Lt. Gen Odom Said Sunni Awakening Is Not Loyal to U.S., Could Break Off At Any Time. “Let me emphasize that our new Sunni friends insist on being paid for their loyalty.  I have heard, for example, a rough estimate that the cost in one area of about 100 square kilometers is $250,000 per day.  And periodically they threaten to defect unless their fees are increased.  You might want to find out the total costs for these deals forecasted for the next several years, because they are not small and they do not promise to end. Remember, we do not own these people. We merely rent them. And they can break the lease at any moment.  At the same time, this deal protects them to some degree from the government’s troops and police, hardly a sign of political reconciliation.” [Lieutenant General William Odom’s Testimony to the Senate Foreign Relations Committee, 4/2/08]

The prolonged war in Iraq has taken a great toll on our military:

General McCaffrey Said We’re Breaking the U.S. Army. “U.S. combat forces need to reduce their footprint to get down to twelve combat brigades by December 2008. We are breaking the U.S. Army.” [General McCaffrey’ Testimony to the Senate Foreign Relations Committee, 4/2/08]

Gen. McCaffrey Testified Iraq War is Badly Damaging Our Military. General McCaffrey pointed out that many troops are on their 4th combat tour. On his last trip to Iraq he observed that American military forces are the de facto low level government of Iraq. General McCaffrey believes our army is starting to unravel and we have a huge recruitment and retention problem. He said 10% of the recruits joining the military today shouldn’t be in uniform and multiple deployments to Iraq are the major problem in recruiting quality troops. He also warned that we are overly dependent on private contractors for all our military needs in Iraq. [General McCaffrey’ Testimony to the Senate Foreign Relations Committee, 4/2/08]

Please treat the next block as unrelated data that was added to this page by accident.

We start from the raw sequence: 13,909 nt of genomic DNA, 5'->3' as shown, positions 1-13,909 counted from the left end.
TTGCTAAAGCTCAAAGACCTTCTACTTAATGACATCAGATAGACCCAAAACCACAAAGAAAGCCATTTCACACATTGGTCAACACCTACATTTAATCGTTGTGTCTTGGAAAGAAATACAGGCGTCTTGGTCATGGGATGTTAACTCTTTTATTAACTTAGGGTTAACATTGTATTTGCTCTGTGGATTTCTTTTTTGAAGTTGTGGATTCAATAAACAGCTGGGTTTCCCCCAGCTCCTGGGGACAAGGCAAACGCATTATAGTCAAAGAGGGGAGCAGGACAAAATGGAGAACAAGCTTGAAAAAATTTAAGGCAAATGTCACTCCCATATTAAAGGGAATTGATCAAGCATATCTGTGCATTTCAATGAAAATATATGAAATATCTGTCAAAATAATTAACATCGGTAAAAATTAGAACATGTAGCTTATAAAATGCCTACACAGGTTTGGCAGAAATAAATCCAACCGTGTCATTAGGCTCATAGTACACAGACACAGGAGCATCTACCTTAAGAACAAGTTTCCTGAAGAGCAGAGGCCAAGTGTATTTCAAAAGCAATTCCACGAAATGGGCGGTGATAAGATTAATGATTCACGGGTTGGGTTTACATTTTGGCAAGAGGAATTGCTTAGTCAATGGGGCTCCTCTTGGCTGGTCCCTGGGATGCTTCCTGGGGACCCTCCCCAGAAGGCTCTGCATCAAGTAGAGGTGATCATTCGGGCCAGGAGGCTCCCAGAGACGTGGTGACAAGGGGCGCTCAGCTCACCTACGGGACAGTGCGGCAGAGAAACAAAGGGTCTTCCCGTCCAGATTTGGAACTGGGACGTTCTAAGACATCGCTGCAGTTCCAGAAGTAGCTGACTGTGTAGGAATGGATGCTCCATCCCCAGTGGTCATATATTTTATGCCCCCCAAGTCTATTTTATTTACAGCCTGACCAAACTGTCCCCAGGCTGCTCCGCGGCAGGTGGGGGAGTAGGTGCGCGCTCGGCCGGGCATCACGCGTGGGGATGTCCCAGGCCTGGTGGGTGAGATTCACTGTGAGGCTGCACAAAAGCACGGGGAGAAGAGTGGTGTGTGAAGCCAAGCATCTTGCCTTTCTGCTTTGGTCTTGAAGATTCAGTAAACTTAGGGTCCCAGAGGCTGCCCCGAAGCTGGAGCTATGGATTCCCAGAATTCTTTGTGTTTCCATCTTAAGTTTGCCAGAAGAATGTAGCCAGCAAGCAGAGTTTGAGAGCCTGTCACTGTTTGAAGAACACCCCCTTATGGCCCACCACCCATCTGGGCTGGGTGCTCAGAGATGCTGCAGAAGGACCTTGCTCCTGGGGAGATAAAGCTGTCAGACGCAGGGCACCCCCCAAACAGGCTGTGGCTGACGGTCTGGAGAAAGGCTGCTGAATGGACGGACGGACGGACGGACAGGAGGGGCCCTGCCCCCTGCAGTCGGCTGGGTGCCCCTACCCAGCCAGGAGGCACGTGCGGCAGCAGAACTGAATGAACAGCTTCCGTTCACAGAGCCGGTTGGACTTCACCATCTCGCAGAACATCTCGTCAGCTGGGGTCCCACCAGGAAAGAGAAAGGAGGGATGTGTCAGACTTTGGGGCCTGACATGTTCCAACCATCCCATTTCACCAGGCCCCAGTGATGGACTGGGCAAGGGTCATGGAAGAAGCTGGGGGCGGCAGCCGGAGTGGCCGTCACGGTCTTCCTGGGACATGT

Flournoy Testified 6 Years of Repeated Combat Tours Broke Our Military. “More than six years of repeated combat tours with little time at home in between have placed a heavy burden on our soldiers, marines and their families. The operational demands of these wars have consumed the nation’s supply of ready ground forces, leaving the United States without an adequate pool of Army units ready for other possible contingencies and increasing the level of strategic risk.” [Michelle Flournoy’s Testimony to the Senate Foreign Relations Committee, 4/2/08]

The U.S. must adopt a new strategy and withdraw from Iraq:

Lt. Gen Odom Testified Withdrawal Is The Only Sensible Option in Iraq. “The only sensible strategy is to withdraw rapidly but in good order. Only that step can break the paralysis now gripping US strategy in the region. The next step is to choose a new aim, regional stability, not a meaningless victory in Iraq.” [Lieutenant General William Odom’s Testimony to the Senate Foreign Relations Committee, 4/2/08]

General McCaffrey Said War as it Is Now Configured Is Not Militarily Nor Politically Sustainable. “There is no US political will to continue casualties of 100 to 1000 US military killed and wounded per month.…The war as it now is configured — is not militarily nor politically sustainable.” [General McCaffrey’ Testimony to the Senate Foreign Relations Committee, 4/2/08]

Flournoy Supported a Timetable for Withdrawal in Iraq. “Under this approach, if the Iraq central government made reasonable political progress, U.S. forces would gradually shift to an overwatch role as currently envisioned by in the current military campaign plan, on a timetable determined by the extent of political accommodation and conditions on the ground. More specifically, it envisions a gradual transition of U.S. forces from protecting the Iraqi population to advising, training, and assisting Iraqi Security Forces in doing so.” [Michelle Flournoy’s Testimony to the Senate Foreign Relations Committee, 4/2/08]

  • Flournoy Asserted Bush Administration’s Strategy Provides Little Incentive for Iraqis to Make Tough Decisions, Is Unsustainable. “Unconditional engagement would be a continuation of the Bush administration’s policy of giving the Iraqi government an open-ended commitment of support for as long as it takes, whether they make progress toward stated goals or not. This all-in approach is all carrots and no sticks, and provides little incentive for Iraqis to make the hard choices that are essential to their future. It is also unsustainable for the U.S. military, the U.S. treasury and the American people.” [Michelle Flournoy’s Testimony to the Senate Foreign Relations Committee, 4/2/08]